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Discussion Starter #1
I fear this may require a tutorial on the function of triggers, but I am wondering what makes one trigger better (more crisp/smoother/pick an adjective) than another.

I would imagine it has something to do with how the various internal parts match up to one another. If that's the case though, would it not be possible to polish thos parts to smooth a trigger rather than change the whole thing?

Thanks.
 

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At the core, it is simply a factor of two metal parts rubbing against each other under pressure. When we throw the "feel" into the pot, along with the need to disturb the aim as little as possible, things can get complex.

In the 1911 type, the trigger and the sear are separate. The main part of a "good" trigger pull involves the engagement of the sear with the hammer. For safety, the engagement has to be sufficient for the sear to hold the hammer cocked until deliberately disengaged. At the same time, the disengaging movement must be short, positive, and without erratic movement (creep) which would disturb the aim.

You are right to some extent that polishing the existing parts will improve trigger pull, sometimes dramatically. But the standard parts in a 1911 do not always lend themselves to better trigger pull, and that, plus other factors, leads to use of special parts that are better for the purpose.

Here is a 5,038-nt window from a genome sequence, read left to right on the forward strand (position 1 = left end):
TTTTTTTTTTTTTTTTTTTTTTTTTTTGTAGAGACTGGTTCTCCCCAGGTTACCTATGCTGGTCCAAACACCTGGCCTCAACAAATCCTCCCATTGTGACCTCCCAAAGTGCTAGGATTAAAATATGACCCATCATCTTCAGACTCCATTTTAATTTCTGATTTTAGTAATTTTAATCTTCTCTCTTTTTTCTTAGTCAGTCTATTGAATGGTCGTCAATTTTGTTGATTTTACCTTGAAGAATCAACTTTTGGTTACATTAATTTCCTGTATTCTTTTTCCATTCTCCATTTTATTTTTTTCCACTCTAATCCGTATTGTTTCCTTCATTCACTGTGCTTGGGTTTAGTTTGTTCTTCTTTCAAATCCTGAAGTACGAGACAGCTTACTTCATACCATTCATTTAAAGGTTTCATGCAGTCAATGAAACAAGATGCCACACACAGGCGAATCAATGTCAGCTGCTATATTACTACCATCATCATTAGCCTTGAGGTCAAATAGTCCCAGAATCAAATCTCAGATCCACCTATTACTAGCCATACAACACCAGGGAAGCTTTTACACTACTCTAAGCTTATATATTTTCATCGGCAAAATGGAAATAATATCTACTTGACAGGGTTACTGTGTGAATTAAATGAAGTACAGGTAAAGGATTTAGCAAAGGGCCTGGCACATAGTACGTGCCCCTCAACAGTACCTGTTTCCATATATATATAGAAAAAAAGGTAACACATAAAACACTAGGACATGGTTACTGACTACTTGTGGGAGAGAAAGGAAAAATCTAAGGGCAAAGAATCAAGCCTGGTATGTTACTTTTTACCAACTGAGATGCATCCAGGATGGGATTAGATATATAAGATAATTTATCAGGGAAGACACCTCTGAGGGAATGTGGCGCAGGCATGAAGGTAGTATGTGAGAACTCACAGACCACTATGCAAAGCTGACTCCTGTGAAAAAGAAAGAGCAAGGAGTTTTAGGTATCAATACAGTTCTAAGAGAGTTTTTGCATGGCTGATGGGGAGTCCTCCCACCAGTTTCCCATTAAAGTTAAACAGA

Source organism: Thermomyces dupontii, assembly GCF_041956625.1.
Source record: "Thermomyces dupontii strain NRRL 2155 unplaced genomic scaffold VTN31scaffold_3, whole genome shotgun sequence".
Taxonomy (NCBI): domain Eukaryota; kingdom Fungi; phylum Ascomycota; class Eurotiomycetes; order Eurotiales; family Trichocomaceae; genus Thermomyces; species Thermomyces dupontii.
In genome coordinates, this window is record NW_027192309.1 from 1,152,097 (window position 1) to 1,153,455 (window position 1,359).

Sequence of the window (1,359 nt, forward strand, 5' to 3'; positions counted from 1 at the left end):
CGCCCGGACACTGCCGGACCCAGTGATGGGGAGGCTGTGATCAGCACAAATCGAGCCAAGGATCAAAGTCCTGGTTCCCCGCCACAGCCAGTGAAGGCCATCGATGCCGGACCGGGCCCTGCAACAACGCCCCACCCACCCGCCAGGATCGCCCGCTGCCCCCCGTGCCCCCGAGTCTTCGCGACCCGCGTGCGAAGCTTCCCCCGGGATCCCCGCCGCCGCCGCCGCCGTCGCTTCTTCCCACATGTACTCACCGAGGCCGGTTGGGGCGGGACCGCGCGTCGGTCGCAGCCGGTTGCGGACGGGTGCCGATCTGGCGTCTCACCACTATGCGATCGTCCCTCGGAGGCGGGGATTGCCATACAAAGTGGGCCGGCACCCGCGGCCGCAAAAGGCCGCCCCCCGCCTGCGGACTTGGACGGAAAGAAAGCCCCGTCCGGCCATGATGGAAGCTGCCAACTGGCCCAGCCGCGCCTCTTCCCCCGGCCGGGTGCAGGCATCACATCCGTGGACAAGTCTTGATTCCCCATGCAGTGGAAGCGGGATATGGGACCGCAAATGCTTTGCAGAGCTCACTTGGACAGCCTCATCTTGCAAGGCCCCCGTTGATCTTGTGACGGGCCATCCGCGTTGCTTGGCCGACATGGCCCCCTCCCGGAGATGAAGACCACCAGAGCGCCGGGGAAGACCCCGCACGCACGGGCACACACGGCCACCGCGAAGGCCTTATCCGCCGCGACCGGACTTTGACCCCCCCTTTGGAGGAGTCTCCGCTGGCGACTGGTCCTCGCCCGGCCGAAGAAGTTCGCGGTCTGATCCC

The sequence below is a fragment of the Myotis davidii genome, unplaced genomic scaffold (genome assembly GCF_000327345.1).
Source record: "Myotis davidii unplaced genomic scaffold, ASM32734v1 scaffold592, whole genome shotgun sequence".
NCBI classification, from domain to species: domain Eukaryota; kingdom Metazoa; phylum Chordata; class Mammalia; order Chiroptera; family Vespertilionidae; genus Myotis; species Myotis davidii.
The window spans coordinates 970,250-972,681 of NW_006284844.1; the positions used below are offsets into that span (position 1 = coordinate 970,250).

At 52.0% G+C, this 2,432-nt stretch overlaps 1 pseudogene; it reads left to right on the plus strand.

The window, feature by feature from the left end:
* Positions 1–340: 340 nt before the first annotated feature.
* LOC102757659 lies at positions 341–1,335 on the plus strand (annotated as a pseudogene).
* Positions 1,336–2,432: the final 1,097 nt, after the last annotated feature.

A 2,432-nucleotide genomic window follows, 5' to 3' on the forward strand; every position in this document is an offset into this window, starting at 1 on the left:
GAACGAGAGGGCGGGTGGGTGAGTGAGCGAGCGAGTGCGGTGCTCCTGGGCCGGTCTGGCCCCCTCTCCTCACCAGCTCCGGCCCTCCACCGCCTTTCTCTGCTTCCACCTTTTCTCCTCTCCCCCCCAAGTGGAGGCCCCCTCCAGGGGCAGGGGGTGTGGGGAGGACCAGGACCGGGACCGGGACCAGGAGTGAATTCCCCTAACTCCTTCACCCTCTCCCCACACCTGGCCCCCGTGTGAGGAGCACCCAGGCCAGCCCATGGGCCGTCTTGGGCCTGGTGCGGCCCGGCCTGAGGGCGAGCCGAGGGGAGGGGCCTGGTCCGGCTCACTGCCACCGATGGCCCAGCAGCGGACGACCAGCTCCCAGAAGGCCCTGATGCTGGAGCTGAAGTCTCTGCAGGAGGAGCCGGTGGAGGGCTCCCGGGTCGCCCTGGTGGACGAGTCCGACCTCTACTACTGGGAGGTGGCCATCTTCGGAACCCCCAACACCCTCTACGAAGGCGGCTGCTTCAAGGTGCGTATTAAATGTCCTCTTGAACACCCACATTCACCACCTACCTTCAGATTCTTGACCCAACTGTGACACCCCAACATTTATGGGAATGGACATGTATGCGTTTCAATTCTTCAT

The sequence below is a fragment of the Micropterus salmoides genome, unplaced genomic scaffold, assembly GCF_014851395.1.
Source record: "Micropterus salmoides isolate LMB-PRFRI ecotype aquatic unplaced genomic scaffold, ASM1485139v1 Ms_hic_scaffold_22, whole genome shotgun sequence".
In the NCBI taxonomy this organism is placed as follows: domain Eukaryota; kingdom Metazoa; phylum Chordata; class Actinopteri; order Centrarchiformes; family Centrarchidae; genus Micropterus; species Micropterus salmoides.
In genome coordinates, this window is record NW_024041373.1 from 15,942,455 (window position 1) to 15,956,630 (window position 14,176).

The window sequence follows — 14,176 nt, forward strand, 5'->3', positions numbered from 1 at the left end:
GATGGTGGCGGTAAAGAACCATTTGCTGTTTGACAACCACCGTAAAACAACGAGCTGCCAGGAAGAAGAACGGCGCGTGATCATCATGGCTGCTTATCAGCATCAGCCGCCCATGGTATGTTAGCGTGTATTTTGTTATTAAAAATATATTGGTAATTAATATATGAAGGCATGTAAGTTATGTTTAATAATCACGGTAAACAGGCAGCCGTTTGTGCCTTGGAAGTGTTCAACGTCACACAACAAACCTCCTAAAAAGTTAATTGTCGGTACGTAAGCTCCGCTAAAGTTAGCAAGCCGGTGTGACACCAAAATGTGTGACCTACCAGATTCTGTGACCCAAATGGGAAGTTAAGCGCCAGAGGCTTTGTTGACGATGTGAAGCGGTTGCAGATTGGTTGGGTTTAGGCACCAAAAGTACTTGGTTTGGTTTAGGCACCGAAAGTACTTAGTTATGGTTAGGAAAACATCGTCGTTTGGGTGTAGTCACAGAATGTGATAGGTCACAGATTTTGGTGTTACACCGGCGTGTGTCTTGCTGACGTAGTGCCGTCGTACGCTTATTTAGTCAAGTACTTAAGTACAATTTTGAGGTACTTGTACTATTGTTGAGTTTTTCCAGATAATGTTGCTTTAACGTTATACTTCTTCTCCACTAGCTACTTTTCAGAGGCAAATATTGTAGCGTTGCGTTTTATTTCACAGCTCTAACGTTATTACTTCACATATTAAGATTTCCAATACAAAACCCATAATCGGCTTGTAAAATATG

Another point is that even where polishing would be sufficient, many people do not have the expertise to do it properly and without doing damage to the parts. For those folks, it is easier to just swap in parts that already have the fitting and polishing done.

One problem is that while the parts makers advertise these parts as "drop in", meaning no fitting is required, they often are not, and the amateur is faced fitting them, a task requiring skill he does not have. Yet another problem is that the "standard" specifications, those to which millions of military pistols were produced, have not been held to by all makers. So both the parts maker and the parts installer are faced with "out of spec" guns or other parts.

HTH

Jim
 

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Discussion Starter #3
Thank you so much for taking the time to answer my question. After years of shooting, I am beginning to desire an understanding of the inner workings of firearms that goes beyond the ability to define Single Action and Double Action.
 

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I suggest you get yourself a copy of Jerry Kuhnhausen's book "The 1911 .45, a Shop Manual". It'll tell you 'nearly' everything you want to know about how the 1911 works...as well as some things you can do to improve it.

Bob
 

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Discussion Starter #5
I'll look into it. Thanks for the recommendation. Good reference books are always a welcome addition to the library.
 
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